Director: Stewart Hendler
Screenplay: Christopher Yost
Cast: Ben Winchell, Josh Brenner, Ana Villafañe, Andy Garcia, Maria Bello, Mike Doyle
Running Length: 91 minutes
Synopsis: 16-year old Max McGrath (Ben Winchell) has just moved to a new town – and is desperately trying to fit in – when he discovers his body can generate the universe’s most powerful energy. Unbeknown to Max, a techno-organic extraterrestrial named Steel (Josh Brenner) has been keeping an eye on him, hungry for his super-human energy. When they finally meet, they discover that together they form Max Steel, a superhero possessing powerful strength beyond anything in our world. These two unlikely friends soon find themselves hunted by sinister forces who want to control Max’s powers, as well as an unstoppable enemy from another galaxy.
Review: There is a reason why Max Steel was not screened for the media prior to its unheralded opening this week – because the assuredly unenthusiastic reviews of this mediocre superhero movie would have killed any chance it had at the box office. Max Steel is based on the Mattel toy and TV cartoon title, but the result is so underwhelming and unimpressive that Mattel would probably have done better spending that money on a Barbie direct-to-video movie. Bowing against the colossal Doctor Strange in Singapore is also a strange (ahem) decision – what chance of success would Max Steel stand against a marquee MCU superhero title?
Max Steel was clearly positioned as an origins movie and a start of a franchise, but this also means that an inordinate amount of time in this film is devoted to setting up the backstory of Max and robot/alien sidekick Steel. Yet, so little is explained clearly that it is never really certain exactly how Max and Steel came about, much less the Ultralinks that are after them. Almost an hour goes by before Max even discovers his true legacy, and to be honest most audiences would have ceased to care by then.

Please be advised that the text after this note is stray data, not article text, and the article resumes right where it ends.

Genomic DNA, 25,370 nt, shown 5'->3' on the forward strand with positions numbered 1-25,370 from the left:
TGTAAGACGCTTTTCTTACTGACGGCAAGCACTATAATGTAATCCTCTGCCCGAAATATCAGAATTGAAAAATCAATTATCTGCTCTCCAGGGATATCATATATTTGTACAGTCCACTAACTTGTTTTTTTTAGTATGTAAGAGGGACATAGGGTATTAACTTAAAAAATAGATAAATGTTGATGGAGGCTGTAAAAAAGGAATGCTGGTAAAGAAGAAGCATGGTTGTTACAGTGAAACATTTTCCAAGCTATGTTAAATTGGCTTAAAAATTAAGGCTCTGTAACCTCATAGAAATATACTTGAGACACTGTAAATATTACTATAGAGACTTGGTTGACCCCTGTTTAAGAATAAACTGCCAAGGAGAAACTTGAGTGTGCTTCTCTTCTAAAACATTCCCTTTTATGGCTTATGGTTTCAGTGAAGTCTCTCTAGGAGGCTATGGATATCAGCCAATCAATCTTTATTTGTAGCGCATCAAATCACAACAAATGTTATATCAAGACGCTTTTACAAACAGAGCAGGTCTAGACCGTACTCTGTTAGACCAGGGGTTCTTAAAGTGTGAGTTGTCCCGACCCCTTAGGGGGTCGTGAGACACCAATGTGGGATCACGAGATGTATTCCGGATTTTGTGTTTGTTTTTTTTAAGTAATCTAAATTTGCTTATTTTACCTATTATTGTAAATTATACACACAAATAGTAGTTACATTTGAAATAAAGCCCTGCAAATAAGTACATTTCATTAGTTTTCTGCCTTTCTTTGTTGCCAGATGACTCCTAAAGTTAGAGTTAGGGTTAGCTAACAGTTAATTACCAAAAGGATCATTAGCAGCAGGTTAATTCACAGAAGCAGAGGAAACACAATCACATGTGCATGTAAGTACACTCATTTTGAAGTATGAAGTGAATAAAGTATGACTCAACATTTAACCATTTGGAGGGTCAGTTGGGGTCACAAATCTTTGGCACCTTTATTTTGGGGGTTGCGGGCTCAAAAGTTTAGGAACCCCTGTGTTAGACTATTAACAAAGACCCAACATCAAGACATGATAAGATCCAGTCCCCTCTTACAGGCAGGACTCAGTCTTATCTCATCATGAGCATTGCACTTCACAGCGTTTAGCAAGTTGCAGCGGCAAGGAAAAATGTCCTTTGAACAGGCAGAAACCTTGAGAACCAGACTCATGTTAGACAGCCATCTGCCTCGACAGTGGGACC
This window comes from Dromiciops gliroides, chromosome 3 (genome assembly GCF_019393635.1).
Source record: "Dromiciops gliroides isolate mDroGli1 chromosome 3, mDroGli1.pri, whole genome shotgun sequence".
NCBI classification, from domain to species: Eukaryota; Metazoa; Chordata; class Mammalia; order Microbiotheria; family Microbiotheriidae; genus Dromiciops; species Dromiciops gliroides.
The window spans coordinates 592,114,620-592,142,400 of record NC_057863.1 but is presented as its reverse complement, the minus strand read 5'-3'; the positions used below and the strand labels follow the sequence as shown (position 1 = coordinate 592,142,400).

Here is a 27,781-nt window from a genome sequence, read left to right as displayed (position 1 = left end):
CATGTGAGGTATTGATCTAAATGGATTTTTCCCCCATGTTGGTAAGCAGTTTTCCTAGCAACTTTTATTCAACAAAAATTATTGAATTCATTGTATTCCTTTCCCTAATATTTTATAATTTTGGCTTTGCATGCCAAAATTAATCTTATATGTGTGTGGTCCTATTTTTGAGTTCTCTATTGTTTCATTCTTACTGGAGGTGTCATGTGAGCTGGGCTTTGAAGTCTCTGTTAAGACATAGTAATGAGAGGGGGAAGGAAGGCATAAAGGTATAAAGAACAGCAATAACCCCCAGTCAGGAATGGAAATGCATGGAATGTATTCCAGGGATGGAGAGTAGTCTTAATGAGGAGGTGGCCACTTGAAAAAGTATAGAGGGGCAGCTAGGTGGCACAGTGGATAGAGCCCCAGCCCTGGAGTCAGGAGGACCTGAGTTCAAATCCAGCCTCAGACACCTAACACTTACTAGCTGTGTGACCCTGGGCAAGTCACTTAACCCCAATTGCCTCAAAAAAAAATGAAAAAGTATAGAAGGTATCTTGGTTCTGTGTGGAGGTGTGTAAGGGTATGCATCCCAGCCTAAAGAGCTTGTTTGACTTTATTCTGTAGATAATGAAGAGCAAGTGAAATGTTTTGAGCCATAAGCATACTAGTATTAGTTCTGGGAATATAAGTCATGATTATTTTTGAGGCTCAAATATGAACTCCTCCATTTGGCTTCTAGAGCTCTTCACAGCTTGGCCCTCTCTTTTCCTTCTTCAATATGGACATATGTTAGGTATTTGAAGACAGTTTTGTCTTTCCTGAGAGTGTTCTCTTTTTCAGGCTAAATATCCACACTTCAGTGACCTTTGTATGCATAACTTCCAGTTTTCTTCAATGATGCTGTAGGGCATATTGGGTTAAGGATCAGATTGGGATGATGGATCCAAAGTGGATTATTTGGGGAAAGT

The acting in Max Steel leaves much to be desired. While Ben Winchell is fresh-faced and relatively good looking, he doesn’t seem to possess much thespian talent and as such struggles to deliver in scenes that call on even a tad bit of emoting. Both Mario Bello and Andy Garcia phone in unengaging performances, with Andy Garcia given the thankless role of being the stereotypical tech millionaire villain. The special effects are passable, but on the whole Max Steel feels more like a film developed for the small screen, and if you choose to watch one superhero movie this week, this should not be the one to pick.
Rating: * ½ (out of four stars)